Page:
August 13, 2021
New Estimate Predicts $1 Billion More By End Of FY 23
An updated general fund estimate from the nonpartisan Legislative Fiscal Bureau (LFB) shows that the State of Wisconsin is now expected to finish the current fiscal year (FY) with a $1.9 billion surplus, $664 million more than they estimated at the end of June. LFB also estimated that the state will have a closing balance of $1.6 billion at the end of the biennium, which is $1.2 billion more than estimated in June.
While the higher-then-expected estimate is just that, an estimate at this point, it is positive fiscal news. The $1.6 billion will be what legislators use to craft their next biennial budget in 2023.
The Wisconsin economy’s recovery from COVID-19 continues to be more positive than originally expected. Wisconsin, thankfully, is in a very good post-pandemic fiscal position.
If nothing changes, LFB estimates that the 2023-2024 fiscal year will end with a balance of $1.312 billion, a whopping $1.26 billion more than previously estimated! LFB estimated in June that the 2025 fiscal year, without any changes, would finish with a negative $286 million balance. Their August 9 estimate shows instead a positive $1.021 billion balance.
During deliberations on the 2021-2023 biennial budget, LFB had estimated that Wisconsin would finish FY 2021 with a $2.5 billion surplus. Legislators on the Joint Finance Committee used that surplus to deliver the largest tax cut in state history.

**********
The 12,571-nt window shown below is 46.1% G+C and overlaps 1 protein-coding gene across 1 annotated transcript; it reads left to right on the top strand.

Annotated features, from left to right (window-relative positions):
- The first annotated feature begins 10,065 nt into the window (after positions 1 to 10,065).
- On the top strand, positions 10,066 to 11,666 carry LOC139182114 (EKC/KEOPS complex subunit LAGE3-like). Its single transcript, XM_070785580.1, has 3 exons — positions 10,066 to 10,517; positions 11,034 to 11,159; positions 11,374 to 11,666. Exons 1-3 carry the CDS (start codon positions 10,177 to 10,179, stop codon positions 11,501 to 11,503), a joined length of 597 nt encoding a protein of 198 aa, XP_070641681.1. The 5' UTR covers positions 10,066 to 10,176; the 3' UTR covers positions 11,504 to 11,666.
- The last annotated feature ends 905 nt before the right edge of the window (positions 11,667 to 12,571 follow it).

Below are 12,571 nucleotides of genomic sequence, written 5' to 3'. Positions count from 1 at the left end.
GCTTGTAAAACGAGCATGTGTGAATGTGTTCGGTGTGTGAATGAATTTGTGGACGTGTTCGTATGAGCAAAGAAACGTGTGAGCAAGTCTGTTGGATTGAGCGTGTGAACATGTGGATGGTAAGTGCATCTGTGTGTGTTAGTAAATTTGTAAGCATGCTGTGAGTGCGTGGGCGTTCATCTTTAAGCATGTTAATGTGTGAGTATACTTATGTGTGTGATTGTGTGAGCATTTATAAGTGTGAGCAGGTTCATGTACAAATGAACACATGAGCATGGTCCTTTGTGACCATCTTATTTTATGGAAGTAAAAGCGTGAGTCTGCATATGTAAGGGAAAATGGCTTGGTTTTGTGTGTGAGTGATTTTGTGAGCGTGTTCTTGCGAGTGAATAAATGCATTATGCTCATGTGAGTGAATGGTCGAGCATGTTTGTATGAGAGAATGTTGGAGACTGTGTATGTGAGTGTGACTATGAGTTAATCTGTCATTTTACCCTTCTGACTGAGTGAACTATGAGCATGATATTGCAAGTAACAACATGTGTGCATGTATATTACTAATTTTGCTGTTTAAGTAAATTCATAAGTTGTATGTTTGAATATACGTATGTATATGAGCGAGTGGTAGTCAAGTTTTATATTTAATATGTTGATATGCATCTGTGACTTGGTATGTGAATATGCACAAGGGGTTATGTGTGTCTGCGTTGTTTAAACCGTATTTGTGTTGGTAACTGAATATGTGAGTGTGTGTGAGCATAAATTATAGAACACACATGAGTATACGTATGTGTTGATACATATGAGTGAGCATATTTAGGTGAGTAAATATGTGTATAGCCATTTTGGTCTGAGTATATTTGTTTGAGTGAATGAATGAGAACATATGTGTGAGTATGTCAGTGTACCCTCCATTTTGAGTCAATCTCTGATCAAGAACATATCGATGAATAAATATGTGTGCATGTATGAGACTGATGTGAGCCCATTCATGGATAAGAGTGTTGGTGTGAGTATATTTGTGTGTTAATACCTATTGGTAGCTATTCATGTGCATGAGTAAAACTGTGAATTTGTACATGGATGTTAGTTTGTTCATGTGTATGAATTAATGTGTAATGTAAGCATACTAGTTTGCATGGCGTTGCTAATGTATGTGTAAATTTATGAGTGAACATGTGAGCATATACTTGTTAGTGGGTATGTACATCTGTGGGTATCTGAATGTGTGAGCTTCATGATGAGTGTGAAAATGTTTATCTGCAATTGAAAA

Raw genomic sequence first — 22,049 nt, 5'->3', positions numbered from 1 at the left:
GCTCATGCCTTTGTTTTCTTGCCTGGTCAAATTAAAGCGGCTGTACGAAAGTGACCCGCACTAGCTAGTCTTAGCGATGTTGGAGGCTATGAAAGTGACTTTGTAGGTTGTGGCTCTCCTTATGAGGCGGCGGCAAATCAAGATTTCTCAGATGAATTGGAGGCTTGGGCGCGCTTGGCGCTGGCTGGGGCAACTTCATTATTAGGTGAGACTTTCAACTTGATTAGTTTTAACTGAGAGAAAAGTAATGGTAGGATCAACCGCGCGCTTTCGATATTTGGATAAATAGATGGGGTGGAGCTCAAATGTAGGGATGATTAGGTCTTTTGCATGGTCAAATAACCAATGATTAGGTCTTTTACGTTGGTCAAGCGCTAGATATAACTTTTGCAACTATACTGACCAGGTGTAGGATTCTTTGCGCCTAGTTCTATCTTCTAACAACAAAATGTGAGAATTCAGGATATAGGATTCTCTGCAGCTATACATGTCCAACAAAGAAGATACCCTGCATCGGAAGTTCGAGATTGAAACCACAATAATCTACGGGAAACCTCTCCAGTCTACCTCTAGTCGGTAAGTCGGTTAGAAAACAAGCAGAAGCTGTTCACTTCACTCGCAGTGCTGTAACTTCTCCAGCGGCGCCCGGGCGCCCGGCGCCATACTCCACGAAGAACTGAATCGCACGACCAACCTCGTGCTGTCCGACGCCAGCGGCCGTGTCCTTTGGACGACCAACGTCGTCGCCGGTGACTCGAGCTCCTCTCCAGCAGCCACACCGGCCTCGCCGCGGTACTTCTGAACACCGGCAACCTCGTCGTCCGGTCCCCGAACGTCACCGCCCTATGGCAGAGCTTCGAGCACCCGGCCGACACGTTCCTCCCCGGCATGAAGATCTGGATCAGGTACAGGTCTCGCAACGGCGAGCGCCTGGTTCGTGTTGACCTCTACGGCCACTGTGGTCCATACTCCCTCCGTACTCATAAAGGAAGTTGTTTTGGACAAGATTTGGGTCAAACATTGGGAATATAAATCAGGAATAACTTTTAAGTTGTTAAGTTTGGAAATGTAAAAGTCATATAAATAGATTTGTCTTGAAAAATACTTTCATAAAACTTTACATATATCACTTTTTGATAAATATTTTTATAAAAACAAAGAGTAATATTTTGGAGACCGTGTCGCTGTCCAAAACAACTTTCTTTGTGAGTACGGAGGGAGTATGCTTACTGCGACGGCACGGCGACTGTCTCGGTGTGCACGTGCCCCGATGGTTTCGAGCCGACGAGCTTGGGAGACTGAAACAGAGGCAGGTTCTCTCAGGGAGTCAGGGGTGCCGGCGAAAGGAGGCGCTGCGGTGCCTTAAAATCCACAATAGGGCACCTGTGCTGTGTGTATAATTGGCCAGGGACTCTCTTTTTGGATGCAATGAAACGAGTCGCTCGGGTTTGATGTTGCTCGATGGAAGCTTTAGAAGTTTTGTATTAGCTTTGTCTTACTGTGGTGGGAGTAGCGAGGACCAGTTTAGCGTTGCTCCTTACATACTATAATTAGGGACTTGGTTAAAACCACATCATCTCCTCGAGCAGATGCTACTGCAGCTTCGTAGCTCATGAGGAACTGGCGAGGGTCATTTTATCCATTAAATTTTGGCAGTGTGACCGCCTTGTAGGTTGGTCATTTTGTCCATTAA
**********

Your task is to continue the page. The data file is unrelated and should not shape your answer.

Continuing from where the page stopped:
The Senate and Assembly Committees on Education held a joint hearing Wednesday on two bills that the authors believe will make education in Wisconsin more transparent and stop the teaching of Critical Race Theory (CRT) in our classrooms.
While parents and lawmakers have recently started to wake up to the threat of CRT in schools, there has been a concerted, organized, and vast campaign to push CRT onto our children for years. The MacIver Institute has been uncovering instances of Critical Race Theory in education since 2014.
Senate Bill 411 (companion bill AB 411) would prohibit classroom teaching and teacher training that promotes the stereotyping of people based on their race or sex. The other bill, SB 463 (companion bill AB 488), would require school boards to make teaching materials, like lesson plans and classroom syllabi, available online to the public.
Ella French didn’t have to die. That is neither misplaced anger nor wishful thinking, it is the plain, tragic truth: Ella French didn’t have to die. Columnist Dan O’Donnell explains how a Dane County Circuit Court judge, Ellen Berz’s, inexplicably lenient sentence set in motion the events that led to the death of Chicago Police officer French
It is evident that Culturally Responsive Teaching — the current preferred term for Critical Race Theory — is not just randomly appearing in classrooms across the state, but is being pushed from the top down. Readers frequently ask the MacIver Institute, “How is CRT actually being passed onto teachers and children in the classroom?” There are many consulting firms and outside groups that provide DPI, schools, and teachers themselves with the resources they need to force CRT into the curriculum at the school district level or directly into the classroom. There is a concerted, organized, and vast campaign to push CRT onto our children. The Network, a group supported by the Department of Public Instruction, is the first of what will be many examples of the groups and organizations pushing CRT in Wisconsin.